Despite this, the painting wasn’t free from criticism at the time, with many arguing that it lacked originality due to the fact it was based directly on a cartoon panel found in comic book American Men of War.
Lichtenstein’s abilities were also questioned; one New York Times critic described him as “one of the worst artists in America” in response to the brash colours and mechanical style he often favoured.
Lichtenstein himself described his work as “industrial painting,” a term that suggests an impersonal approach that was considered unusual when considering the highly personal abstract expressionists that had gone before him.
It is perhaps for these reasons that many critics of the day couldn’t warm to him.
However, like so many chastised artists in the past, Lichtenstein’s ideas prevailed and he is now considered one of the most important innovators of the twentieth century.
Iria Candela, co-curator of the Tate Retrospective, said: “Lichtenstein was one of the more intellectual Pop artists – commenting on the artifice of painting and among other things, the notions of authorship and originality in the context of mass media culture.
At the same time, his paintings have a sensational visual power, and emulate high doses of humour and wit.
“When we started this project, it was surprising to discover how many areas of his varied and expansive practice remain comparatively unknown. This is the first comprehensive retrospective of the artist ever attempted.
“We therefore conceived the exhibition as a long overdue reassessment of his artistic achievements exploring both famous and little-known aspects of his work.
“Working on this exhibition took four years of preparation, extensive research followed by curatorial travel and loan negotiations to be able to secure many works that are kept in private collections, some of which have never been publicly seen.”
SchwittersThe work of Lichtenstein is not alone in its celebration this year, as the Tate Britain will be exhibiting the talents of German artist Kurt Schwitters, who is considered by many as the pioneer of pop art as we know it.
A child of the Dada art movement, Schwitters worked across many media to produce sculptures, paintings, poetry, and perhaps most famously, collages scrapped together from everyday items like newspaper cuttings and food labels.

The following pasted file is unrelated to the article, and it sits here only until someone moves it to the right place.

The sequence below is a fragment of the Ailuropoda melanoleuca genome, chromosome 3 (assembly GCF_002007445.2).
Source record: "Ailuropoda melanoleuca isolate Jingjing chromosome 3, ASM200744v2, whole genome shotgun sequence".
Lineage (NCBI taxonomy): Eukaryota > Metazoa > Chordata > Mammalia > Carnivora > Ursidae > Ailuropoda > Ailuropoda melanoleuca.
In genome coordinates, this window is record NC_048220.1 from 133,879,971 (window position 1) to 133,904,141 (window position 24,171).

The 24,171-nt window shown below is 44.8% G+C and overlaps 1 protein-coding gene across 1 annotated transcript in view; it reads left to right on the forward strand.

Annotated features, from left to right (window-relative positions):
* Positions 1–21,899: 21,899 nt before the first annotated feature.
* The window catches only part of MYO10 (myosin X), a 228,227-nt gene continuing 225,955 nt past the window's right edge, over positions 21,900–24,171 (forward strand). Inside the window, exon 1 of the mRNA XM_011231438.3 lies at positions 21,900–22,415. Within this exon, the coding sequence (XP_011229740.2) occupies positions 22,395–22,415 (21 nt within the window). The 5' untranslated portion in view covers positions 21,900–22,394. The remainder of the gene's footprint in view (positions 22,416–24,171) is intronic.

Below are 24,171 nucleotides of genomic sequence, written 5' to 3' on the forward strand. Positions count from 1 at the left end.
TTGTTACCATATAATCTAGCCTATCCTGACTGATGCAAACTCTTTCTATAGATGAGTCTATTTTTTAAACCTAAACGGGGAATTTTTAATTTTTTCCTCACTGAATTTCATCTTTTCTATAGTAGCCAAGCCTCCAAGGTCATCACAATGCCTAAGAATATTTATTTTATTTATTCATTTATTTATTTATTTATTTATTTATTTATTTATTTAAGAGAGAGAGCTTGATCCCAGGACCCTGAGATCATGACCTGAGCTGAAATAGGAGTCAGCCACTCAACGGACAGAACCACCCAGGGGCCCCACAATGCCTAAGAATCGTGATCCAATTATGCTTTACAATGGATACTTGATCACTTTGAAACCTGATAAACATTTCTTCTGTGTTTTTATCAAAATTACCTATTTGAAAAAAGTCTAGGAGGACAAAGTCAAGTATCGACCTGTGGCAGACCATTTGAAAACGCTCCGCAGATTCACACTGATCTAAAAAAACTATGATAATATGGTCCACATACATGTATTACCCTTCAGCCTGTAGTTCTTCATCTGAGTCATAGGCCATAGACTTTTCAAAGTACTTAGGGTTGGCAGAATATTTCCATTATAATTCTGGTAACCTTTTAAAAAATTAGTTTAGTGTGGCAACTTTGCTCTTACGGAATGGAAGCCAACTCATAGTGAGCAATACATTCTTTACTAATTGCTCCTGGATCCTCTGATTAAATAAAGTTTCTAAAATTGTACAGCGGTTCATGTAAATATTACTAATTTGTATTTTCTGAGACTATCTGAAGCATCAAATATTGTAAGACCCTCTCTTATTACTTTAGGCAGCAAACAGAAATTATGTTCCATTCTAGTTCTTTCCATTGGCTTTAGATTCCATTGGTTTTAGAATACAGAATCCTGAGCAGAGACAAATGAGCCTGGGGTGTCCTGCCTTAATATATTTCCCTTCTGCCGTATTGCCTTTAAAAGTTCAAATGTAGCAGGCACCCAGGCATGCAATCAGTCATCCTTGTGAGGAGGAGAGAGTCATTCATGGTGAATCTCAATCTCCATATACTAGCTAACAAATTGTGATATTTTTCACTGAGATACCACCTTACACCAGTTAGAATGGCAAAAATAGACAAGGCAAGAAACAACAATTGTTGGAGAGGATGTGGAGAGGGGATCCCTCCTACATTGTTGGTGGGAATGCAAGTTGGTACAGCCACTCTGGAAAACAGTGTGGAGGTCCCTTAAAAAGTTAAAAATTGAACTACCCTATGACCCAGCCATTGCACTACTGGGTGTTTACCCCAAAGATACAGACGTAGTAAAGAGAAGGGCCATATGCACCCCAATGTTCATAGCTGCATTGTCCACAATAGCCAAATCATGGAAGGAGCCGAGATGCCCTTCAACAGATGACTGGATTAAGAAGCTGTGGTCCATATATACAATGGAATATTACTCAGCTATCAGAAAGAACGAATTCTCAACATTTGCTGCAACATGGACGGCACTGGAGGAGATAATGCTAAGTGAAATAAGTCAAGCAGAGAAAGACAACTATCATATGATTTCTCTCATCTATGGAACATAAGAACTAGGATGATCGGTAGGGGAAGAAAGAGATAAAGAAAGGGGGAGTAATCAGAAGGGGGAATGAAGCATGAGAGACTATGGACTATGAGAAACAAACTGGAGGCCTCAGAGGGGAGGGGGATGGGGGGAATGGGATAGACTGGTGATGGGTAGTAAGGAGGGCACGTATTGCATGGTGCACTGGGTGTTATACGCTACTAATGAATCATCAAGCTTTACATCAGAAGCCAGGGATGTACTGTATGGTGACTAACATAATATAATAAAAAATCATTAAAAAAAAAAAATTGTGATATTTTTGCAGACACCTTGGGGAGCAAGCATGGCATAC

It was this distinctive style that proved to be a strong influence on pop artists like Richard Hamilton and Robert Rauschenberg.
However, Schwitters’s life was not without its troubles and at times he cut quite the tragic figure.
Persecuted and forced into exile from the Nazis for being a “degenerate”, Schwitters arrived in England in 1940 only to be held in an internment camp as an enemy alien.
To his surprise the camp based on the Isle of Man wasn’t as unpleasant as he had imagined, despite being seen as a slightly pathetic character by the other exiled artists incarcerated there.
Settling in the Lake District
Upon his release, he struggled to make a living as a largely unknown artist in a foreign land, eventually settling in the picturesque Lake District where he began to piece together his “Merz Barn” – a collage made from old and found materials that completed the interior of the small farm shed he rented as a studio.
It was abandoned in the years after his death, only to be salvaged and rescued by leading pop artist Richard Hamilton.
Despite Schwitters’s time in England, being marred by isolation and misunderstanding from the establishment, it is the main focus of Tate Britain’s forthcoming retrospective.
A new wave of young artists saw through the glossy sheen of the consumer age. Pop art was born
Curator Emma Chambers comments that: “The exhibition explores Schwitters’s interaction with Britain in multiple ways, seeking to trace his connections with British art and culture between 1940 and 1948, visible both in the new materials and themes of his works and his interaction with the British art world and in showcasing the rich holdings of Schwitters’s work in British collections, many of whose owners have a direct family connection with Schwitters.